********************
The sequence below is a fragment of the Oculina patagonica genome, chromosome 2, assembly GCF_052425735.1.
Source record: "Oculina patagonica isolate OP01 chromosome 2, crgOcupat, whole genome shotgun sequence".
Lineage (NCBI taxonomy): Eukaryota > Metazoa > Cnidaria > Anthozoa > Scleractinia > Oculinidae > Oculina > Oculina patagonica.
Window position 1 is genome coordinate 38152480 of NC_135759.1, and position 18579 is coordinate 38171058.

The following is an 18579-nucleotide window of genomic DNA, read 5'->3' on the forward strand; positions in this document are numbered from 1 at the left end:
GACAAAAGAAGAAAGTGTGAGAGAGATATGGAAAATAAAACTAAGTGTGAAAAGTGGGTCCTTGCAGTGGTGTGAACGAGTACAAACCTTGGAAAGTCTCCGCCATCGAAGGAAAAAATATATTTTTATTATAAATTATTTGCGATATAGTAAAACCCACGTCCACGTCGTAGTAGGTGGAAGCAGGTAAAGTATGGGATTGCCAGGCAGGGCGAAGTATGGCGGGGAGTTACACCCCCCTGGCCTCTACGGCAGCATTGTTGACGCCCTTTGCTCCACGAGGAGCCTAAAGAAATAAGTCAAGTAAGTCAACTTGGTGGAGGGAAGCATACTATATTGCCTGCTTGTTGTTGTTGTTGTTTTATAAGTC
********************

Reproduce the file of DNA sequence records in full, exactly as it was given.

The sequence below is a fragment of the Oculina patagonica genome, chromosome 2, assembly GCF_052425735.1.
Source record: "Oculina patagonica isolate OP01 chromosome 2, crgOcupat, whole genome shotgun sequence".
Lineage (NCBI taxonomy): Eukaryota > Metazoa > Cnidaria > Anthozoa > Scleractinia > Oculinidae > Oculina > Oculina patagonica.
Window position 1 is genome coordinate 38152480 of NC_135759.1, and position 18579 is coordinate 38171058.

The following is an 18579-nucleotide window of genomic DNA, read 5'->3' on the forward strand; positions in this document are numbered from 1 at the left end:
GACAAAAGAAGAAAGTGTGAGAGAGATATGGAAAATAAAACTAAGTGTGAAAAGTGGGTCCTTGCAGTGGTGTGAACGAGTACAAACCTTGGAAAGTCTCCGCCATCGAAGGAAAAAATATATTTTTATTATAAATTATTTGCGATATAGTAAAACCCACGTCCACGTCGTAGTAGGTGGAAGCAGGTAAAGTATGGGATTGCCAGGCAGGGCGAAGTATGGCGGGGAGTTACACCCCCCTGGCCTCTACGGCAGCATTGTTGACGCCCTTTGCTCCACGAGGAGCCTAAAGAAATAAGTCAAGTAAGTCAACTTGGTGGAGGGAAGCATACTATATTGCCTGCTTGTTGTTGTTGTTGTTTTATAAGTC